21 – The Key To The Door And The Key To My Heart

Bridget Jones: The Edge of Reason (film)
Bridget Jones: The Edge of Reason (film) (Photo credit: Wikipedia)

NC turned twenty-one last week and although I keep tormenting myself with questions such as ‘where did the time go’ and ‘how can I possibly have a twenty-one year old daughter?’, there’s no escaping the fact that 1. Somehow we created a beautiful young woman, and 2. We’re getting fucking old.

She celebrated the key to the door on Saturday night, although much to the old man’s chagrin she hasn’t left home yet, nor has she any intention of doing so.

And her party wasn’t exactly the sophisticated glamor-fest I had secretly hoped for, with formal style dresses, up-dos and killer heels. That’s not NC’s style. It was a Marvel-inspired party, full of super-heroes, face paint, masks and dastardly comic book villains, and NC blew everyone else’s costume out of the park in an uncharacteristically raunchy little outfit that Miley would have been proud of, with NB at her side as The Joker.

The old man and I reluctantly wore capes.

By the few sober accounts that we have, a good night was had by all, and even Kurt held his own in a crowd of twenty-something crazies; although it was obvious to all our guests that his costume irritated his sensory issues and the sight of Batman continually rearranging his balls as his trousers rode up his arse and dissected his man parts all night was a hot topic of debate.

But he also put together a video for his sister – his special birthday gift to her – a thoughtful collection of all her fugliest childhood photos, which culminated in a video of her snorting like a pig. It was set to Aerosmith’s ‘I Don’t Want To Miss A Thing’ and it proved a strangely emotional experience to watch your child grow up on television, in the space of three minutes; to relive all those good moments that it’s so easy to forget in the fast pace of life.

I should have recognized NC’s birth for what it was – the precursor to a journey of evolving dysfunctionality. The writing was splattered all over the wall.

For rather like the nativity story, where the family struggled to find an Inn, (Wotif can’t have been around back then), NC’s arrival wasn’t plain sailing and certainly not the model, parenting manual moment I had set down in my birth plan. Perhaps it was a foolish decision at the end of my last day of work, as a final fling and fuck off to a flat stomach, to go clubbing with friends – as you do when you’re 38 weeks pregnant. But don’t get me wrong, I wasn’t twerking and gyrating on the dance floor, but rather anchored to a bar stool all night by the sheer voluminosity of the smallest baby in the world, encased in the biggest belly in the world.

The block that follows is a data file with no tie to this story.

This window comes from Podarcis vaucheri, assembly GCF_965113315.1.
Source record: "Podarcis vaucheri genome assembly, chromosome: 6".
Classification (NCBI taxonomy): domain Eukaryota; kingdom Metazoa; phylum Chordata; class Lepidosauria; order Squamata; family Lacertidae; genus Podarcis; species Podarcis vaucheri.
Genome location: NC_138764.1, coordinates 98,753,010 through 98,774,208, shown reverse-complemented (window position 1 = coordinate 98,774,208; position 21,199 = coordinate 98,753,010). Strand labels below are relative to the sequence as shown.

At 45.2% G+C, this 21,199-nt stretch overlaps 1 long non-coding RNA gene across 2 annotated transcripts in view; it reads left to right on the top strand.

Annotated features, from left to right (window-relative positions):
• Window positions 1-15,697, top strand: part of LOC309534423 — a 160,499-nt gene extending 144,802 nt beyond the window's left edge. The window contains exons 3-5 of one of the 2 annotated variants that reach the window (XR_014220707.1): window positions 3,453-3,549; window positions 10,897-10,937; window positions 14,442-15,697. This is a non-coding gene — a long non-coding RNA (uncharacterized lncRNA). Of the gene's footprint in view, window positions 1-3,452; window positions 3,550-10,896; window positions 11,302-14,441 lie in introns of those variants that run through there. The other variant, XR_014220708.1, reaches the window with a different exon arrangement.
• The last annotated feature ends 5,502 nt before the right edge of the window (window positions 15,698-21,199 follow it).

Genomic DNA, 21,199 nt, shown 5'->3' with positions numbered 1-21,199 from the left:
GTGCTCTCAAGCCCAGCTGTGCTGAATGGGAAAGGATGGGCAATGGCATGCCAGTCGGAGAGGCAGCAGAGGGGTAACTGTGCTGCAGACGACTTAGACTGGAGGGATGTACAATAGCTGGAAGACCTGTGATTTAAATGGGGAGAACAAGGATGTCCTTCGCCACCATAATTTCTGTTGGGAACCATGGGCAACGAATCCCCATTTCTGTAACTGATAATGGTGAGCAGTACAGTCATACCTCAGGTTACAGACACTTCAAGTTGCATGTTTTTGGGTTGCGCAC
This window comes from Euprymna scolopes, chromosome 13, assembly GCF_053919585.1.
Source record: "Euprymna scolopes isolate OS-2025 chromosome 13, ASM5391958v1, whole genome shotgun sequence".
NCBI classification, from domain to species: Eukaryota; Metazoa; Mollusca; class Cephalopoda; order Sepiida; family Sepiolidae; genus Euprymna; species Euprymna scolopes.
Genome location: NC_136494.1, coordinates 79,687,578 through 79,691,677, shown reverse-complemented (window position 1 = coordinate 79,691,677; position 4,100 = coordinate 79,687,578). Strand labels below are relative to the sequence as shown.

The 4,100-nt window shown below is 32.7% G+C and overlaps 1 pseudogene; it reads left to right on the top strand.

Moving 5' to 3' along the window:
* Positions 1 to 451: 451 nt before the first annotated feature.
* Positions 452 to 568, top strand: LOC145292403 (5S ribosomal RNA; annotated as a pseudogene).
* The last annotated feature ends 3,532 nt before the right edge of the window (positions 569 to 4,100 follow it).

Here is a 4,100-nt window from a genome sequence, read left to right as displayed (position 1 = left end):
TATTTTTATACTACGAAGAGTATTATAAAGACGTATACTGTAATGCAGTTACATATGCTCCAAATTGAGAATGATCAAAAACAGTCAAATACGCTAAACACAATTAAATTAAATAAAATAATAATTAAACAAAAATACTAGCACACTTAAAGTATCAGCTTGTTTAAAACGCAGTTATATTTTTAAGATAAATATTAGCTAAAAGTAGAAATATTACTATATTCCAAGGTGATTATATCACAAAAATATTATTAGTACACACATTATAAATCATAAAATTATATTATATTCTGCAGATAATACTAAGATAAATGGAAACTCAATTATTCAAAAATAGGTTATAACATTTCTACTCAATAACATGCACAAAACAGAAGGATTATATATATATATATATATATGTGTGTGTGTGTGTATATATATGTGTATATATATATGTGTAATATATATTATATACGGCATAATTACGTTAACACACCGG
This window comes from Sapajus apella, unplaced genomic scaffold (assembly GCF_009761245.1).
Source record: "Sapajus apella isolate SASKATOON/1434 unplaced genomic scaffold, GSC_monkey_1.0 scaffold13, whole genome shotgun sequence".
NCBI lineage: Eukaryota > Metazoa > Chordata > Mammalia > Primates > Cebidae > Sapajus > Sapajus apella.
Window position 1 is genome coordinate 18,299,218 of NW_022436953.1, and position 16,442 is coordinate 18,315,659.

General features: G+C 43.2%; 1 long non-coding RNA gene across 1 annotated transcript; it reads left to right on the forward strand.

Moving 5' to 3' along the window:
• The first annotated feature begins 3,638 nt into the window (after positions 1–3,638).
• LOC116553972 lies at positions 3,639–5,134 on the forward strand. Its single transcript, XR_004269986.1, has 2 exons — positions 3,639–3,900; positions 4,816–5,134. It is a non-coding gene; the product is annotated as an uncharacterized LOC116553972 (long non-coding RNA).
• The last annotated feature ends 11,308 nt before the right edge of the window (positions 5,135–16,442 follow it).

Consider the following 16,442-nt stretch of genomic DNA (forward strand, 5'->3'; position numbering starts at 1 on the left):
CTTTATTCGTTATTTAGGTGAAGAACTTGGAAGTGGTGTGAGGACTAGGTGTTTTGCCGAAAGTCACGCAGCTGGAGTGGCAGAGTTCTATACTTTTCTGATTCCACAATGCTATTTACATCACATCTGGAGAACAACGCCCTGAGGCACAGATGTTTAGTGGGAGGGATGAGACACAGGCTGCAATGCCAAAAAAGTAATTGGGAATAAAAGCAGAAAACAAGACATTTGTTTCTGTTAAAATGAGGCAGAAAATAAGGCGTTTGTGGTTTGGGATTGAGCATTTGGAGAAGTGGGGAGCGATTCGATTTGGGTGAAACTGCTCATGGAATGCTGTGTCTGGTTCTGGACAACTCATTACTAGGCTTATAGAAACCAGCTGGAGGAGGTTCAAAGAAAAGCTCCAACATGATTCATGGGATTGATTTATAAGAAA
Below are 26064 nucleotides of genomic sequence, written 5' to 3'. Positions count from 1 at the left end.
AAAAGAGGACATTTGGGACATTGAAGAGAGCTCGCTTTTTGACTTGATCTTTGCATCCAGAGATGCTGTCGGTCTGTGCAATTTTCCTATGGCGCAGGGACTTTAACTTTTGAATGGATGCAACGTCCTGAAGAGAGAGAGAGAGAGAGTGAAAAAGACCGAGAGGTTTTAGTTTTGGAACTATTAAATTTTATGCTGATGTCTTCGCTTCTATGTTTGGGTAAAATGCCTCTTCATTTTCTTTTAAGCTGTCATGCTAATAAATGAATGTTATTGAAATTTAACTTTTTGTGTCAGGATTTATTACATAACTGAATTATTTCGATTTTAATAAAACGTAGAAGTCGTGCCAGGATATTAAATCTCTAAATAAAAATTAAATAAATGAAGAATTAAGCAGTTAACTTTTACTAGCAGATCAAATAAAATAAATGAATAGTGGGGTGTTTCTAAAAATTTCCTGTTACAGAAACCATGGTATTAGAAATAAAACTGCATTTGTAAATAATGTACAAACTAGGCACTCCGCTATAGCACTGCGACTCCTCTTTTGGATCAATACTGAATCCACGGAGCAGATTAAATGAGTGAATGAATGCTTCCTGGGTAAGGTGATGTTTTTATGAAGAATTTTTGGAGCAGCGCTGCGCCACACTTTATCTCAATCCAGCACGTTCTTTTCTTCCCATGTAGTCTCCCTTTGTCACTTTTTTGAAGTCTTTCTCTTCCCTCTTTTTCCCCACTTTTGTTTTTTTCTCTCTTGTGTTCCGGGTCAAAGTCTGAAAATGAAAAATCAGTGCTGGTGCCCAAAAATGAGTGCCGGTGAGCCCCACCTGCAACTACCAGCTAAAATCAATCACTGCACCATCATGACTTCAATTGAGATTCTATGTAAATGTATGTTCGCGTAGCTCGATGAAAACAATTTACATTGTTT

So when my waters broke at 2am and the old man was too pissed to drive, and I ended up behind the wheel and then labored while he snored loudly in an armchair beside me, it seemed a little unfair.

‘Let him sleep,’ said the midwife, as I planned the speed of his death with each contraction.

Our daughter has never held back since that day – she has always been determined to make her mark. The naïve who don’t know her well, mistake her for being shy, but she has always possessed an enviably scary inner confidence in her own abilities. She has always depended on logic rather than emotion and strives forwards, rarely looking back.

Kind of part human, part arachnid.

For she can be calculating in her judgments and acerbically accurate in her wit. It is fair to say that a pertinent comment from NC can knock you sideways quicker than a sudden bolt of lightening, yet, as she has matured into a young woman and experienced the trials and tribulations of her own relationships, her scientific mind has been forced to embrace the primitive concepts of feelings and emotions, and she has evolved into a thoughtful, generous and loving adult.

My best friend.

She will never be a graceful or elegant young woman; she is more a socially awkward Bridget Jones or the loose-tongued Elizabeth Bennet, her icon from Pride and Prejudice, than the stereotypical heroine.

She’s not really the touchy-feeling type, either – although she swears she is trying to learn and whenever she catches me stressed and prostrate in the comfort zone of my bed, she lies her full body weight on top of mine and pushes down REALLY HARD because she read somewhere that it relaxes tension.

NC reserves her hidden tanks of love for the few people she deems have warranted them in her life. The Princess is at the top of her list – they both count loyalty as the most important trait of any relationship. NC cannot suffer fools with her petrifying intelligence, she can’t even pretend to tolerate them, yet she can laugh at herself when she still struggles to spell easy words correctly, trips in high heels or stammers when she reads aloud. She is a confusing hybrid of the old man and I. She is the nerdiness of his Peter Parker and the silliness of the Dawn French in me.

She has the key to the door now but will always have the key to my heart.

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